The Ukrainian actors who influence discrimination-related decisions are mostly conservative minded people, such as religious groups and political elites. They advocate for traditional values and frame the issue as being about the propagation of homosexuality. They deny any existing discrimination and argue that freedom for LGBT people would restrict the freedoms of religion, speech and conscience for others. Homosexuality is also associated with prostitution, AIDS and perceived as a threat to public health and national security. Conservative activists also regard EU integration as a threat to Ukrainian sovereignty, while pressure groups regard EU integration as a means to decrease Russian influence. The negative framing appeared to be more effective which, along with a higher number of homophobic opponents, has resulted in immense flaws in the anti-discrimination laws of Ukraine. Moreover, negative public attitudes towards LGBT people have blocked the bottom-up approach to social change, while the political elites’ abuse of power results in only top-down reforms.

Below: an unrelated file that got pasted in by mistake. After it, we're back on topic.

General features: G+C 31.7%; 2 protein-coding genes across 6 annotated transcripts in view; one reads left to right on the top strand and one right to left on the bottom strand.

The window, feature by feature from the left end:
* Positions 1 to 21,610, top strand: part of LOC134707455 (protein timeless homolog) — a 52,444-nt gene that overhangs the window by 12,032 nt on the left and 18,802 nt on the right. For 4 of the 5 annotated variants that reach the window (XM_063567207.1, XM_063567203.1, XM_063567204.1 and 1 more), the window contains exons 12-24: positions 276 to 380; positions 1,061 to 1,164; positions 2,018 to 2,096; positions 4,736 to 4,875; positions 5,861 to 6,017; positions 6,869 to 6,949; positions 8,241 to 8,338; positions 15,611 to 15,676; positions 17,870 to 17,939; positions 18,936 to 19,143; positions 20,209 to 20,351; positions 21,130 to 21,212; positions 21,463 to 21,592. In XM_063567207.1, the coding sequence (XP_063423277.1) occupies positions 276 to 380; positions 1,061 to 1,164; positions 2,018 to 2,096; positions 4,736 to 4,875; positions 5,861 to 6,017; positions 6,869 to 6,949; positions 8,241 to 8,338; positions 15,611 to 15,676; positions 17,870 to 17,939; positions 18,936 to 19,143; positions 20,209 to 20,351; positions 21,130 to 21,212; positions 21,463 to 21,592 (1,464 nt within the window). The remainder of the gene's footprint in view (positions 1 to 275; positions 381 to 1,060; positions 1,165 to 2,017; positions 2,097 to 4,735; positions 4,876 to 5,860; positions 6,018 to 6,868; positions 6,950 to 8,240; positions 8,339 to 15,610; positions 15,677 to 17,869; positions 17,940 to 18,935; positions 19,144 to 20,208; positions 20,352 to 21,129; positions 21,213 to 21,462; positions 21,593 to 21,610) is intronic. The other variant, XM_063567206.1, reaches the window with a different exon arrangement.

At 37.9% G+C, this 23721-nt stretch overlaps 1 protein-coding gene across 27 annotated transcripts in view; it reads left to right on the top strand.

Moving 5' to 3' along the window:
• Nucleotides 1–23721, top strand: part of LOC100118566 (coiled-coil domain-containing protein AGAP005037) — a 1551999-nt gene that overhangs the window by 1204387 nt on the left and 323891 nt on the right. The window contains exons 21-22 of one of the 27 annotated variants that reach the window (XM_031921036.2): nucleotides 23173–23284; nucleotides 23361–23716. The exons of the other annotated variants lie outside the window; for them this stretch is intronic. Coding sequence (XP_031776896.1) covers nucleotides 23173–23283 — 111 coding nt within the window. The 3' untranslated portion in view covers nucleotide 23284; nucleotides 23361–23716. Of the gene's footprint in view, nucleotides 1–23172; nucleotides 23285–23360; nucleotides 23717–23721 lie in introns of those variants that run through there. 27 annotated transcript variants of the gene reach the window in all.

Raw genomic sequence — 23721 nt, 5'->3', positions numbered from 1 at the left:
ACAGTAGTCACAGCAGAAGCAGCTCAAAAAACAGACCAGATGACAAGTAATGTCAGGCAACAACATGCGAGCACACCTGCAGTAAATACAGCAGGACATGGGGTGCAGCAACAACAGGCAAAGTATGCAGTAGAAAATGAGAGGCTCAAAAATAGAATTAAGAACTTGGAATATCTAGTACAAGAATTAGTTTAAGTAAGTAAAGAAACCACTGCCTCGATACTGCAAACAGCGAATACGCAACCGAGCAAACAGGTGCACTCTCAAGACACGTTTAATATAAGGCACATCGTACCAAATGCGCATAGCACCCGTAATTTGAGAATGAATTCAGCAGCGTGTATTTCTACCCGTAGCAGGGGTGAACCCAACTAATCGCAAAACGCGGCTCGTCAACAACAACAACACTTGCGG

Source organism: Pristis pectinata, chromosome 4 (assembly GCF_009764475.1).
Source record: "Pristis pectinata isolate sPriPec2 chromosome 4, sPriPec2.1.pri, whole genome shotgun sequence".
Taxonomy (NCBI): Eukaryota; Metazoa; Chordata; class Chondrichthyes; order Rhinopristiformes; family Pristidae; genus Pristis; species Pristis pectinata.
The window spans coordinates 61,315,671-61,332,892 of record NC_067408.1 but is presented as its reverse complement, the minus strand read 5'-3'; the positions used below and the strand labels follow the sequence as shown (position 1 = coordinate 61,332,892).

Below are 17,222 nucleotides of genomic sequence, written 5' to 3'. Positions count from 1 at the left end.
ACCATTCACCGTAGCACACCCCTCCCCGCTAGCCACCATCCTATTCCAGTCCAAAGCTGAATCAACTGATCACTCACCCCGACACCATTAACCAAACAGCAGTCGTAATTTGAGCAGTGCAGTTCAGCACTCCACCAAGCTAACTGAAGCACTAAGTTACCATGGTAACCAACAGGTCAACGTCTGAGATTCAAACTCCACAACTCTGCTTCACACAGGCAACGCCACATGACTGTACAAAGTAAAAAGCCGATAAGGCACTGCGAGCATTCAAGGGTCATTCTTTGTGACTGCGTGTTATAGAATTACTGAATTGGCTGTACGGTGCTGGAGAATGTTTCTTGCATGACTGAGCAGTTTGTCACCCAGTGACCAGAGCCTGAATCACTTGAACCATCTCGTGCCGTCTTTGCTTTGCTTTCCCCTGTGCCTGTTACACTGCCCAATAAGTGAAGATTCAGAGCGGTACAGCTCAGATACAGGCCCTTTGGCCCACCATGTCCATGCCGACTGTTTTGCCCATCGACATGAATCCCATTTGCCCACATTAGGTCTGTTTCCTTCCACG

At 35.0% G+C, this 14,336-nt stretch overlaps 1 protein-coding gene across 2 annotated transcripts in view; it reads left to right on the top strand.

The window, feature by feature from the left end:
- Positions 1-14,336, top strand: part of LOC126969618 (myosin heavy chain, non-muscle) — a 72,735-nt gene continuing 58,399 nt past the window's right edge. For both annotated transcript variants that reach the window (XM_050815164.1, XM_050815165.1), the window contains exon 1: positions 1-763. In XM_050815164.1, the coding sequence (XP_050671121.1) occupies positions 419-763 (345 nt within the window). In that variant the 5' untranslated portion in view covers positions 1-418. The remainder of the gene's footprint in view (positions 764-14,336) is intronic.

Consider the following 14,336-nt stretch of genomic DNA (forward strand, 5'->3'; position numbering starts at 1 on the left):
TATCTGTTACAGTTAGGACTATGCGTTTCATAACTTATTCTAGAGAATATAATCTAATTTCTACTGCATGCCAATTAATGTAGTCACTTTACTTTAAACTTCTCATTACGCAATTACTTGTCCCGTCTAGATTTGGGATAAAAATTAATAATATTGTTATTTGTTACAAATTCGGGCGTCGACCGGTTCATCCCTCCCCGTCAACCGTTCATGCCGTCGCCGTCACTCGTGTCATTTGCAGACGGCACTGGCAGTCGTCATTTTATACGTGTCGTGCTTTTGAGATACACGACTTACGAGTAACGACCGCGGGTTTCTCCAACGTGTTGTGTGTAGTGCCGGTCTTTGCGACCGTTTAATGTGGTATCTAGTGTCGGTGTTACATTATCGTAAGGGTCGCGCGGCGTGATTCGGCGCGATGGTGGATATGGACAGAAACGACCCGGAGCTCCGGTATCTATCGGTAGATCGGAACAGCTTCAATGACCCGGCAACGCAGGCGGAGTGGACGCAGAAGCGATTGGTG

Ukraine which is situated between the two extremes – Russia and the West, reflects the struggles between the two cultures. On the one hand, it wishes to move out of Russia’s influence, while on the other, it continues to reject democratic standards imposed by Europe. Whilst Ukraine is making a very slow progress towards a sustainable democracy, its EU integration will still be a long way off as it continues excluding non-state actors’ power from decision-making. In order to bring its laws closer to the European standards, Ukraine must take all appropriate actions to implement law reforms, reduce stereotypes, ensure effective response to LGBT violence by radical groups and encourage victims of hate crimes to report such cases. Ukraine should also ensure that negative bias and hatred are taken into consideration in the prosecution of hate crimes and ensure the protection of LGBT people’s rights to freedom of assembly and expression. These would only be possible by changing the conservative mind-set, in order to avoid further marginalisation of the LGBT community in Ukrainian society.